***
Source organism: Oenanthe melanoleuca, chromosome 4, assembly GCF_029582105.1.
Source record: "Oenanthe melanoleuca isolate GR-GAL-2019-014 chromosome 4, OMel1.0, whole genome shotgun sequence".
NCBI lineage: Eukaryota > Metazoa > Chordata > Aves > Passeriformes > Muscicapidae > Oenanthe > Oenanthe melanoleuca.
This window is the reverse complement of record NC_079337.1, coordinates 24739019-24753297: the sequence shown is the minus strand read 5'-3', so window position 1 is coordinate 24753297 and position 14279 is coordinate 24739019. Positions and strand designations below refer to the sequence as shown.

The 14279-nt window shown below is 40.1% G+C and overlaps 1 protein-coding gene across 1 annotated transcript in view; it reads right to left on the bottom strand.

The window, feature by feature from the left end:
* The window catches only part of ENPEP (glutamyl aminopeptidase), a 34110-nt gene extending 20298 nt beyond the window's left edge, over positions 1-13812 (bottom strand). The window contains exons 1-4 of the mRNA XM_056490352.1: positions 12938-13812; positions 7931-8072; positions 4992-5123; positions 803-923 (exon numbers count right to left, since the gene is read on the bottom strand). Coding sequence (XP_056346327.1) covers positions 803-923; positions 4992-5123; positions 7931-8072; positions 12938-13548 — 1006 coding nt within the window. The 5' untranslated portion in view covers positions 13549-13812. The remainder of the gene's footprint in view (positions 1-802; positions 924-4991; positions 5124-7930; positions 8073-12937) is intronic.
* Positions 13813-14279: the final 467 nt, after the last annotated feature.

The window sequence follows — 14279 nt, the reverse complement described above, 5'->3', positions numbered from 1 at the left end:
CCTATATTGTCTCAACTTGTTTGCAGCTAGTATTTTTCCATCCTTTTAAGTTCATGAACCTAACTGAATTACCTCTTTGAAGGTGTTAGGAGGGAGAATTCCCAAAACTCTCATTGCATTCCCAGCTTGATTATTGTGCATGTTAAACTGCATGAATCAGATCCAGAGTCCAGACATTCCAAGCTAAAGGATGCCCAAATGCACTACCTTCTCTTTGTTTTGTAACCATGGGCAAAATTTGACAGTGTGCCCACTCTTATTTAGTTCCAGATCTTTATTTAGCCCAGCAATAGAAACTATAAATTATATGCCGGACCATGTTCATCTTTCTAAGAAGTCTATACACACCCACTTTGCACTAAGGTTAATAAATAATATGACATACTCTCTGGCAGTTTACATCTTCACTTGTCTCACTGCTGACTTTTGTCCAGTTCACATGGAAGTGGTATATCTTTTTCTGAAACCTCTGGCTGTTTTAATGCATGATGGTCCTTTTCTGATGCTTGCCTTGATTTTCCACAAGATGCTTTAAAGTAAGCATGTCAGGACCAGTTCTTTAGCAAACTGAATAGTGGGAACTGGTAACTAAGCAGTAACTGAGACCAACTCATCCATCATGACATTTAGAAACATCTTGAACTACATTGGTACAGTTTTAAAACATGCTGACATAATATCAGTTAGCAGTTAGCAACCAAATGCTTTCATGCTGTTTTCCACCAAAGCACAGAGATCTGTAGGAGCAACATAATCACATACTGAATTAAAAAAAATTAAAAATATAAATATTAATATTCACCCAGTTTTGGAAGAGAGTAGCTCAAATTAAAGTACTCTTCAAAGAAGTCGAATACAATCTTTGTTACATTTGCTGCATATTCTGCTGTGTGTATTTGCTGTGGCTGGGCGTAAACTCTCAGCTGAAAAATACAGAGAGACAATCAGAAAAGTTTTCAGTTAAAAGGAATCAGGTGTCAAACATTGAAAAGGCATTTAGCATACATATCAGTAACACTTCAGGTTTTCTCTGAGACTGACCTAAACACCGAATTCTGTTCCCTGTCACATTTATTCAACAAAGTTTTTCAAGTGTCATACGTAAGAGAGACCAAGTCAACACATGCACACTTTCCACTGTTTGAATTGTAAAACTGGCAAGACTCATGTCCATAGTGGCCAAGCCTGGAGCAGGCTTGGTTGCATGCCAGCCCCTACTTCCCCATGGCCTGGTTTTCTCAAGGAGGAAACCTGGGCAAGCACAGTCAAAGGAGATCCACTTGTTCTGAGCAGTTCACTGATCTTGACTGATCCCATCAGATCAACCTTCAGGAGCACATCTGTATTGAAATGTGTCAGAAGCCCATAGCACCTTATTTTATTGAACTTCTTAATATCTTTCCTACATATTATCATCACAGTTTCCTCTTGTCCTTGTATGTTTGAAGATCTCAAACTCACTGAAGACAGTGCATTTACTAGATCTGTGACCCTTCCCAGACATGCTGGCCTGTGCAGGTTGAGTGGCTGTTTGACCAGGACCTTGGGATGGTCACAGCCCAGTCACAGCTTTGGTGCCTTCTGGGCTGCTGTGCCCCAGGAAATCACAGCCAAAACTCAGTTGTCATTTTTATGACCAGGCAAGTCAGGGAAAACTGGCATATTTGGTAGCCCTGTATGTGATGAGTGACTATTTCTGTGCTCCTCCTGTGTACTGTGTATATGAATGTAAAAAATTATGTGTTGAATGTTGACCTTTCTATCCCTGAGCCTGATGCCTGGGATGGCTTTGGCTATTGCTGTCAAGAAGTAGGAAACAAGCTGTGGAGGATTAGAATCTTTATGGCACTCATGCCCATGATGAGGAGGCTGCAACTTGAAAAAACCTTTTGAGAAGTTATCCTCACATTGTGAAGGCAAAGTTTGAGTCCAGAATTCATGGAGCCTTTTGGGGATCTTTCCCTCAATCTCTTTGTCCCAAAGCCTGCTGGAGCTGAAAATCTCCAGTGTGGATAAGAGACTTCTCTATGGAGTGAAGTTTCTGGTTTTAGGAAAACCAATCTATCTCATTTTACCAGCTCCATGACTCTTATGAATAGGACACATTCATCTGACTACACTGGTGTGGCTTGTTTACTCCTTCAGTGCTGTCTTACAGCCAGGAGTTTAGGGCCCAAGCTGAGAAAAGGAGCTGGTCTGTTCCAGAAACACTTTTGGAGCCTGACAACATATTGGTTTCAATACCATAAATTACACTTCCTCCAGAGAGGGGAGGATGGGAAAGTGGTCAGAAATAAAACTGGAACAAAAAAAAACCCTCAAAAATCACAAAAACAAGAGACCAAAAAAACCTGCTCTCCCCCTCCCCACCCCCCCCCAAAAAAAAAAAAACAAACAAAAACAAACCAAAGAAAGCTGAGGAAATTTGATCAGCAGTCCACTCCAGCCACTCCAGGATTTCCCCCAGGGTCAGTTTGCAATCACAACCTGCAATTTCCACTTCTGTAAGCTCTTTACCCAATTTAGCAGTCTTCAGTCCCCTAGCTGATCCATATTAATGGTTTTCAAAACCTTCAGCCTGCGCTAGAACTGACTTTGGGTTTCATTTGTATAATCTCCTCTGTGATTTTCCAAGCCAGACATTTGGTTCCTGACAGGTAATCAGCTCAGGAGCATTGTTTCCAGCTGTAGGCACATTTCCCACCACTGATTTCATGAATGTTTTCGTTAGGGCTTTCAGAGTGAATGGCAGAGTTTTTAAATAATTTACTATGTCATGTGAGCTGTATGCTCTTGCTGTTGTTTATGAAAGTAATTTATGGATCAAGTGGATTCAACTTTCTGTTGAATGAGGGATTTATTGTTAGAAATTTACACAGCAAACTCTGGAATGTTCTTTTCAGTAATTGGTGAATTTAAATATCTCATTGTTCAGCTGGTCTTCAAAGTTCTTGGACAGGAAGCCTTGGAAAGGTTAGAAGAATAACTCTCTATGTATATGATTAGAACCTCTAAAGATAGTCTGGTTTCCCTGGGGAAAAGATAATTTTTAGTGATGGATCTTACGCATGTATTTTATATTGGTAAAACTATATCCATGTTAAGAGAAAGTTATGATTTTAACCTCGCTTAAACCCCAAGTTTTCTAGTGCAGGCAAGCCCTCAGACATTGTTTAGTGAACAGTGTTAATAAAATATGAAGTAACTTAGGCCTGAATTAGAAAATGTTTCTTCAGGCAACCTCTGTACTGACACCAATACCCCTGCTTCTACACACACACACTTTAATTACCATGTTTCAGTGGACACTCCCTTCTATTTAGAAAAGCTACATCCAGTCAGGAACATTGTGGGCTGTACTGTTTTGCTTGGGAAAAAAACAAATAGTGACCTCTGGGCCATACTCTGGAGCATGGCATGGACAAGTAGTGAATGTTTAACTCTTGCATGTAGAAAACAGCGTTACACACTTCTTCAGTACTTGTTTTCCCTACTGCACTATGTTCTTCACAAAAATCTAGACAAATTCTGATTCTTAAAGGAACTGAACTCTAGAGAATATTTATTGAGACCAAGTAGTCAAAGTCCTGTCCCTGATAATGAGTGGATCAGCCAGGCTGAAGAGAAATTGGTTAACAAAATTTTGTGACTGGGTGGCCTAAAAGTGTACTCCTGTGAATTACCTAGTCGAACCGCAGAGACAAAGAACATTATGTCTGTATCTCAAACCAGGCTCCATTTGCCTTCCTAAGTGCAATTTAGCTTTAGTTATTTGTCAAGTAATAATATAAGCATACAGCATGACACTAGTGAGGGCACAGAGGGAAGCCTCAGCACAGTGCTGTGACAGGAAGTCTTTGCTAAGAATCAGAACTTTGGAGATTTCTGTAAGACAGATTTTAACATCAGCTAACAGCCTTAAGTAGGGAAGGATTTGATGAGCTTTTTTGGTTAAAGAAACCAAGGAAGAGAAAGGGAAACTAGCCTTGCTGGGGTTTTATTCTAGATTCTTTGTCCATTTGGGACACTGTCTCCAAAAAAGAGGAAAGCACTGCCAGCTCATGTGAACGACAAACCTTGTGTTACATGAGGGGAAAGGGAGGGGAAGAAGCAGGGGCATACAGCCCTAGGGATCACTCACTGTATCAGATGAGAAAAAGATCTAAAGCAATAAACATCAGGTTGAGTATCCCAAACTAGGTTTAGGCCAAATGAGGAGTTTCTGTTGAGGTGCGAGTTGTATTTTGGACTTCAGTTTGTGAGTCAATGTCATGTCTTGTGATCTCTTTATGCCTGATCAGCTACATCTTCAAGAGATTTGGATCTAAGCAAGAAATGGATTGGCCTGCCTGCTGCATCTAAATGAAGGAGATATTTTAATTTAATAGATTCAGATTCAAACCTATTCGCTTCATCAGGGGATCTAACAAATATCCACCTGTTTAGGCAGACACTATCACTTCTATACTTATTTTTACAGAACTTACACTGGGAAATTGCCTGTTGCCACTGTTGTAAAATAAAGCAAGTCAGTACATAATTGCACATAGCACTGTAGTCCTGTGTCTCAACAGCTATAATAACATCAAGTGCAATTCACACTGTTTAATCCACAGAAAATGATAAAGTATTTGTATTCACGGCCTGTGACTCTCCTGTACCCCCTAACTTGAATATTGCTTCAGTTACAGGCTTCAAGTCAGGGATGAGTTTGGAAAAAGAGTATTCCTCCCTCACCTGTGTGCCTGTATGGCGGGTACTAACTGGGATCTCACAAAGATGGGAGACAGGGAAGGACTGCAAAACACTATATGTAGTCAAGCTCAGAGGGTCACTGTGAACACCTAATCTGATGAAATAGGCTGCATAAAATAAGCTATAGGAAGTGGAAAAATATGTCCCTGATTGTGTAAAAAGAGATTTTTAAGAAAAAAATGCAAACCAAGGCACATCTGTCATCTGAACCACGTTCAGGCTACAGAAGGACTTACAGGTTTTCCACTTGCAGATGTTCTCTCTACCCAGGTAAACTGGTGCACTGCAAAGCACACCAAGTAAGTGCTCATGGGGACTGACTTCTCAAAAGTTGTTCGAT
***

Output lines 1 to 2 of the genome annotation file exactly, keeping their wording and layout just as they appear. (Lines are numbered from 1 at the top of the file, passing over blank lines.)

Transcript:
Source organism: Oenanthe melanoleuca, chromosome 4, assembly GCF_029582105.1.
Source record: "Oenanthe melanoleuca isolate GR-GAL-2019-014 chromosome 4, OMel1.0, whole genome shotgun sequence".